Monday 30 January 2017 4:01 am

With reports Barclays has chosen Dublin for its EU HQ, will Ireland be the beneficiary of any City Brexodus?

Daniel Mahoney, head of economic research at the Centre for Policy Studies, says Yes.

Although Theresa May has provided a degree of clarity on the Brexit negotiations, remaining uncertainties mean that financial service firms will, inevitably, seek to implement some restructuring and contingency planning. Ireland is well placed to take advantage of this.

Ireland shares a common language and time zone with the UK, and is also home to the joint-lowest corporation tax in the EU. Moreover, while Ireland has a relatively flexible labour market that is attractive to business, many of its EU competitors impose punitive labour laws that discourage foreign direct investment. France, for example, has some of the most punitive employment legislation in the developed world.

However, the benefits for Ireland arising from a so-called “City Brexodus” will, in all likelihood, be small in macroeconomic terms. The City of London’s large network of financial and professional services would be hard, if not impossible, to replicate anywhere else in Europe, meaning that the City is set to continue as Europe’s financial powerhouse.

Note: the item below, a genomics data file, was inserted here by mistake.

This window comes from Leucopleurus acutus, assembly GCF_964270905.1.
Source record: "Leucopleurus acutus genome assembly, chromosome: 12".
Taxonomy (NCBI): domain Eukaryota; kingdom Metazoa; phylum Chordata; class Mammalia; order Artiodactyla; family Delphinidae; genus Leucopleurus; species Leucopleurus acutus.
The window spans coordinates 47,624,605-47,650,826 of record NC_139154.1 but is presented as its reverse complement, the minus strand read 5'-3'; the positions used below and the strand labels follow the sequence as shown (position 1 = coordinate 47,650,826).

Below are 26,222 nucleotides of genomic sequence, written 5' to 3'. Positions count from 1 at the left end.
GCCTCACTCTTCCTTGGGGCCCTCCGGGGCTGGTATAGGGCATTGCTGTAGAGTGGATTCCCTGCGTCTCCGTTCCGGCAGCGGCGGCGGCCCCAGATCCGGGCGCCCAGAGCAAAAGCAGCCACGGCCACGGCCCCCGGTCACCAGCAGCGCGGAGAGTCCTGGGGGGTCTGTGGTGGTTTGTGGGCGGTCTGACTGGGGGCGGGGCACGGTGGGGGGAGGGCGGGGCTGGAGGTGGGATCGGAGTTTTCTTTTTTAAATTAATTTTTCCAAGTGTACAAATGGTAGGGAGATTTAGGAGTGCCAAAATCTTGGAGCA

John Lehal, managing director of Insight Consulting Group, says No.

Barclays’ move doesn’t signal the start of an exodus from London. If Brexit sends the banks abroad, they are more likely to head to a city like Frankfurt or Paris.

Ireland is scarred by its experience in the 2008 crash. It might be willing to take on safe bets in insurance or asset management, but do regulators really want the risk of major trading houses? The answer is probably no. Credit Suisse took four years to get approval for just 40 trading jobs in Dublin. With the uncertainty of Brexit, banks will need a faster turnaround than that.

It’s also unclear if Dublin can accommodate the sector – just 6 per cent of office space there is vacant, and banks are big companies. If the financial sector leaves London, it will look to the global reach and influence at the European Central Bank held by France and Germany and not across the Irish Sea. How both countries can benefit from Brexit will feature heavily in their elections this year.